November 8th, we put into Pih-kwan, on the frontier of Chekeäng, in lat. 27 degrees 11 min., N., long. 120 degrees 22 minutes, E. This harbor is spacious, and by changing the berth, affords shelter against all winds. Here we visited several junks which were on their way to Shanghae. When books were offered to the crews, they refused to accept them, upon the plea of having nothing to give us as an equivalent; and upon hearing that they might receive them as a present, they made many bows, and said that they took them upon credit.

Innumerable native craft are always seen plying about, as we approach the emporiums of Keängnan and Chekeäng. These coasters seem to be an aquatic race, preferring the briny element to the comforts of the shore. Of all the Chinese fishermen, which is a very numerous class of people,

the natives of Fuhkeën are the most enterprising and daring. The greater part of the Chinese coast is visited by them; they brave all dangers for a scanty livelihood, and suffer the severest hardships to return to their families with five dollars after the toils of a whole year. Want and their lawless inclinations have frequently converted them into pirates; even at this moment they are the terror of the whole Chekeäng coast.

We had now (Nov. 15th) reached Keängnan; the winds were variable, and a month after our departure we saw the promontory of Shantung, and were beating towards Mantchou Tartary. It was now a year since I had been there; we landed at Fung-ming, a place to the south of Kae-chow. Some Shantung emigrants, who here constitute the most numerous part of the population, were quietly walking along the shore, when they saw "these strangers” start up to view. Instead of being startled they looked very gravely at us, and after having satisfied their curiosity in regard to our origin, they went on with their work. We had had a long conversation with the owner of a house, who had posted himself right in the way to prevent our entering his dwelling. I now thought it high time to make them a present of some books. When they found that I really intended to give these to them, they changed their tone, became friendly and hospitable. We entered their hovels of which the oven constituted the principal part, and, in fact, seems to be the drawing-room, bed, and kitchen. Pigs, asses; and goats lodged in an adjoining room very comfortably. Our host had provided a quantity of fuel from the stalks of the cotton plant, which grows here very abundantly. He had a very mumerous and healthy family of children dancing with delight about the strangers. Every body was well dressed in seven-fold, jackets and skills, and seemned also to be well fed; for the country abounds in all the necessaries of life, aud has abundance of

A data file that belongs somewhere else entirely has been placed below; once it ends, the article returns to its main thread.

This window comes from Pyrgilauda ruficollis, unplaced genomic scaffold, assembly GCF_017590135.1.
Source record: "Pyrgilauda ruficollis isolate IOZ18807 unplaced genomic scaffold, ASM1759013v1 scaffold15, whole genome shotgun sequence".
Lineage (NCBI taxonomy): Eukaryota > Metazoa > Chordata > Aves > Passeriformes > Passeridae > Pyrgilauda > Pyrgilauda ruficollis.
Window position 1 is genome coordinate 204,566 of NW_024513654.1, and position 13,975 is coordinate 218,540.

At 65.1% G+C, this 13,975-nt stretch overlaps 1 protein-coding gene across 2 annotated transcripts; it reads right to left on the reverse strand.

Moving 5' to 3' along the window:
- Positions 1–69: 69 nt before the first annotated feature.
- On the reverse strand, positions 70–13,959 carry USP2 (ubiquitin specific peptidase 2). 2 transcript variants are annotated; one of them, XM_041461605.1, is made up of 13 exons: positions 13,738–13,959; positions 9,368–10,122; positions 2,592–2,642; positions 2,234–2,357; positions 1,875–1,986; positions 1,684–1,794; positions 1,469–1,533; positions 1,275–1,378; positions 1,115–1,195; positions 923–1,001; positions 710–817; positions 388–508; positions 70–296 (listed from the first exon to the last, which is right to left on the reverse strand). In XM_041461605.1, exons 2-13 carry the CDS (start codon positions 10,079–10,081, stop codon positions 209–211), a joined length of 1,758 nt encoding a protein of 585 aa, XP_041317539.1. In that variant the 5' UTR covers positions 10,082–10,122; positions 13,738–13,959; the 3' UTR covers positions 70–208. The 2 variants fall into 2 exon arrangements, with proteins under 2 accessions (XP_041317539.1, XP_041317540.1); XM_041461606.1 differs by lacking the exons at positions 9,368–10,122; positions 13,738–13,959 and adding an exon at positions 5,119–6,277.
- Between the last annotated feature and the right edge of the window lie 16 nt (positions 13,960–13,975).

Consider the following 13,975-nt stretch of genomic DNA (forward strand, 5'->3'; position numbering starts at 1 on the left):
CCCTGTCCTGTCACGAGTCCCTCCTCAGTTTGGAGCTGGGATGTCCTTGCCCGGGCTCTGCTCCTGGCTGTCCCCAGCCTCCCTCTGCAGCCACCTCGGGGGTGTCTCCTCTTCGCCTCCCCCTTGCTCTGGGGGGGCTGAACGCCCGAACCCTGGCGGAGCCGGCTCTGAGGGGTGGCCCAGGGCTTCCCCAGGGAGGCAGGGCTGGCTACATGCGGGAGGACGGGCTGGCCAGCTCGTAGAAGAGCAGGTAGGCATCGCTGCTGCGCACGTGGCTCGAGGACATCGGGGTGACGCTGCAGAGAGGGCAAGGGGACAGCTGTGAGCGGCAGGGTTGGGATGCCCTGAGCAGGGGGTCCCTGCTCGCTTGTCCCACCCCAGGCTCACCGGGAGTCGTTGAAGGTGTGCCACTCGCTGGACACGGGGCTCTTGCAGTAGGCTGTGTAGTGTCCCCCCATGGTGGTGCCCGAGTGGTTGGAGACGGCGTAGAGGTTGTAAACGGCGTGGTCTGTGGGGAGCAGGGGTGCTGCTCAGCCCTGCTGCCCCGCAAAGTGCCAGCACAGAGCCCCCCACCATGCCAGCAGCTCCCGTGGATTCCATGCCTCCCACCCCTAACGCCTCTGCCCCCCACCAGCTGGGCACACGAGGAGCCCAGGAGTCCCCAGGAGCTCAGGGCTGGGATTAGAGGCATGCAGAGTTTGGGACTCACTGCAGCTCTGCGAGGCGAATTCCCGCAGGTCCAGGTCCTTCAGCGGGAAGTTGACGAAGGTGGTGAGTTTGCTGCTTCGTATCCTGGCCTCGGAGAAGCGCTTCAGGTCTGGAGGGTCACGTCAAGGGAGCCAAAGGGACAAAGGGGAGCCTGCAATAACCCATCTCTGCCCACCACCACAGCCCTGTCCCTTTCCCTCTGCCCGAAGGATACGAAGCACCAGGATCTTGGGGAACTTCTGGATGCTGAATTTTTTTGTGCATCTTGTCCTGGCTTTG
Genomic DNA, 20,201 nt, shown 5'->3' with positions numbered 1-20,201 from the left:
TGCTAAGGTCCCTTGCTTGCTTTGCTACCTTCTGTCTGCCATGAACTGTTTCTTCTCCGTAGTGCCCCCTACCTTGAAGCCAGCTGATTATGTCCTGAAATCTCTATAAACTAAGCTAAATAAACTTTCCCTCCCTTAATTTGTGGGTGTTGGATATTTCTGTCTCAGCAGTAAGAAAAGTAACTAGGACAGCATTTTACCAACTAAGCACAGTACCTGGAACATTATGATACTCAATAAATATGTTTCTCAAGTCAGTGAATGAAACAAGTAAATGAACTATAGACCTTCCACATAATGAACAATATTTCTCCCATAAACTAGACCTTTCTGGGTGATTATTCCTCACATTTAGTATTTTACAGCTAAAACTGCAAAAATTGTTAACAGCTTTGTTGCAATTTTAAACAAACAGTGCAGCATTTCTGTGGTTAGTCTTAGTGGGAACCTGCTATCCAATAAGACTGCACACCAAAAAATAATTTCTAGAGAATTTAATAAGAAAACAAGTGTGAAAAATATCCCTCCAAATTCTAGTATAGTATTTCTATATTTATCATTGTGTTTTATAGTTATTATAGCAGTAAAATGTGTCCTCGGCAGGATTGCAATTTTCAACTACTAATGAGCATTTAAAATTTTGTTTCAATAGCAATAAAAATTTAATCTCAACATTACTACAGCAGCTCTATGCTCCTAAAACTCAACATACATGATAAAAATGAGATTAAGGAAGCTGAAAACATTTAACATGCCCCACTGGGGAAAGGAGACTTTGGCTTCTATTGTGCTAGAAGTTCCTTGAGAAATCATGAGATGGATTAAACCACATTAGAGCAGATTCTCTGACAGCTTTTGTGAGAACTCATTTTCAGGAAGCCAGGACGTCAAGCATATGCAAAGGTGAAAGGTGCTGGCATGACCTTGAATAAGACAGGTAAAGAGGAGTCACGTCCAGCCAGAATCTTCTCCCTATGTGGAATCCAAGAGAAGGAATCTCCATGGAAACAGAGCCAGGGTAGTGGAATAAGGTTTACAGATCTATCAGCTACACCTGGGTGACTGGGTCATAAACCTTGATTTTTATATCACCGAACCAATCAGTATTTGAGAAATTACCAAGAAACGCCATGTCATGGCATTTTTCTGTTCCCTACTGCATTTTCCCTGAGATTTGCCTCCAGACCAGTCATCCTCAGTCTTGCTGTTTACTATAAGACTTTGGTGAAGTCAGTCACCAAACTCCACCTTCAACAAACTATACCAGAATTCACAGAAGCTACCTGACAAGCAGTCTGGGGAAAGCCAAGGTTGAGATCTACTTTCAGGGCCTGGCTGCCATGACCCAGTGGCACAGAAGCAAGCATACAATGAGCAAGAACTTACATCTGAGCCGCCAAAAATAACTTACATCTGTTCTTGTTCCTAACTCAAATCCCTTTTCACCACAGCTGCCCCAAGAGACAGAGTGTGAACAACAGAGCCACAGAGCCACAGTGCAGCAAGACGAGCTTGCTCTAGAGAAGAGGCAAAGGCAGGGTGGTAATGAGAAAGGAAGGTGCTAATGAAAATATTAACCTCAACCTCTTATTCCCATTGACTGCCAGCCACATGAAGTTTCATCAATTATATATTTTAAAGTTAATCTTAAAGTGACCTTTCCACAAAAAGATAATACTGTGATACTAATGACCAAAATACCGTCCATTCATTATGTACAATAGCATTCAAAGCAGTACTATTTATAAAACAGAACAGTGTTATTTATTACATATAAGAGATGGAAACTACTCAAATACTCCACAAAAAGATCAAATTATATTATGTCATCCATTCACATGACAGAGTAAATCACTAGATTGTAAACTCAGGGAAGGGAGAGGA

produce for exportation. When we left the people, now grown more familiar with us, they pressed forward to receive the word of eternal life, and were by no means deficient in compliments and thanks for the precious gift.

A few hours afterwards we arrived in the bay of Tung-tsze-kow, in lat. 39 deg. 23 min. N., long. 121 deg. 7 min. E., where we found a large fleet of junks, bound to the southern provinces, but now lying at anchor. They were all loaded with Mantchou produce. The people on board seemed openhearted, and answered our questions with great frankness. Their unanimous advice was, not to proceed farther to the north, because we should there meet with ice.-I can bear witness to their readiness to receive the tidings of salvation. Though their utter ignorance of Christianity opposed a strong barrier to their understanding our brief conversations, yet the books will speak to them at leisure. They may be only partly perused, or even some of them may be thrown away; yet many a tract and Bible will find readers, and impart knowledge necessary to the salvation of the soul. Filled with these thoughts we visited the valleys and hills around the bay. Very few traces of idolatry were visible in their houses; we saw only one temple dedicated to the Queen of Heaven, with the trophies of her saving power hung up-some junks in miniature. A few blind men were the overseers. found here a very intelligent people, who made rational inquiries of us, and who also read our books.—Nothing struck them so much as the construction of a watch. The fine calico of our shirts, and the broadcloth of our coats, also struck their fancy very much; but for their want of money they would have bought these at a high price.

The valleys along this coast present an alluvial soil.

In no part of the world perhaps does the sea recede so rapidly and constantly as in Leaoutung und Pild-chille. Every year adils to the land some